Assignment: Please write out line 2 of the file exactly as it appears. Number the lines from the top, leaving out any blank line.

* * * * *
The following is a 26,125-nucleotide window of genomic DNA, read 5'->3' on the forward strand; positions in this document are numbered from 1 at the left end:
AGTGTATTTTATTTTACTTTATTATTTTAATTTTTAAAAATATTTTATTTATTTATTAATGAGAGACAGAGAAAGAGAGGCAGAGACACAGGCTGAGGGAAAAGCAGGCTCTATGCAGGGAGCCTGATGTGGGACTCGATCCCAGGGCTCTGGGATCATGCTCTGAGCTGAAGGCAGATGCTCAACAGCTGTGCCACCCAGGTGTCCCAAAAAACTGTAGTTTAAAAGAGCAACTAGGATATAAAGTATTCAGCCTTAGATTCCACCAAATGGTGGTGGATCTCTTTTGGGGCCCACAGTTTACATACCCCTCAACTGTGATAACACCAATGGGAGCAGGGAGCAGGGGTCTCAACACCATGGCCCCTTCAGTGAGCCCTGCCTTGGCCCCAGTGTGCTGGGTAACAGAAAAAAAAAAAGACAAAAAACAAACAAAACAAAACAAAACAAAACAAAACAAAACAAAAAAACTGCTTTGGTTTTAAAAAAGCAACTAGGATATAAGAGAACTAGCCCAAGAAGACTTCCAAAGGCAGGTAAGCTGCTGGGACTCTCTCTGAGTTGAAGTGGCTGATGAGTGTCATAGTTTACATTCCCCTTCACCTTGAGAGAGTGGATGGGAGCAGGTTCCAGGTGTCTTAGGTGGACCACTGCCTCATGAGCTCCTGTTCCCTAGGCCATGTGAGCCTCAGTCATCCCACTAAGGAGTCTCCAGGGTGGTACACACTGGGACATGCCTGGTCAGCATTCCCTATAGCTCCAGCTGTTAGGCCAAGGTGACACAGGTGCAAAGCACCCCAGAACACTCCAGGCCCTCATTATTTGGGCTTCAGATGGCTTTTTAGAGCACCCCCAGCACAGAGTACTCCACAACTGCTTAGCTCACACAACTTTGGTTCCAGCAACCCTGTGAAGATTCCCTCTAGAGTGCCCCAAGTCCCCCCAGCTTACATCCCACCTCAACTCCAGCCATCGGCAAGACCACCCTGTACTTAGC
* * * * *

AGTGTATTTTATTTTACTTTATTATTTTAATTTTTAAAAATATTTTATTTATTTATTAATGAGAGACAGAGAAAGAGAGGCAGAGACACAGGCTGAGGGAAAAGCAGGCTCTATGCAGGGAGCCTGATGTGGGACTCGATCCCAGGGCTCTGGGATCATGCTCTGAGCTGAAGGCAGATGCTCAACAGCTGTGCCACCCAGGTGTCCCAAAAAACTGTAGTTTAAAAGAGCAACTAGGATATAAAGTATTCAGCCTTAGATTCCACCAAATGGTGGTGGATCTCTTTTGGGGCCCACAGTTTACATACCCCTCAACTGTGATAACACCAATGGGAGCAGGGAGCAGGGGTCTCAACACCATGGCCCCTTCAGTGAGCCCTGCCTTGGCCCCAGTGTGCTGGGTAACAGAAAAAAAAAAAGACAAAAAACAAACAAAACAAAACAAAACAAAACAAAACAAAACAAAAAAACTGCTTTGGTTTTAAAAAAGCAACTAGGATATAAGAGAACTAGCCCAAGAAGACTTCCAAAGGCAGGTAAGCTGCTGGGACTCTCTCTGAGTTGAAGTGGCTGATGAGTGTCATAGTTTACATTCCCCTTCACCTTGAGAGAGTGGATGGGAGCAGGTTCCAGGTGTCTTAGGTGGACCACTGCCTCATGAGCTCCTGTTCCCTAGGCCATGTGAGCCTCAGTCATCCCACTAAGGAGTCTCCAGGGTGGTACACACTGGGACATGCCTGGTCAGCATTCCCTATAGCTCCAGCTGTTAGGCCAAGGTGACACAGGTGCAAAGCACCCCAGAACACTCCAGGCCCTCATTATTTGGGCTTCAGATGGCTTTTTAGAGCACCCCCAGCACAGAGTACTCCACAACTGCTTAGCTCACACAACTTTGGTTCCAGCAACCCTGTGAAGATTCCCTCTAGAGTGCCCCAAGTCCCCCCAGCTTACATCCCACCTCAACTCCAGCCATCGGCAAGACCACCCTGTACTTAGC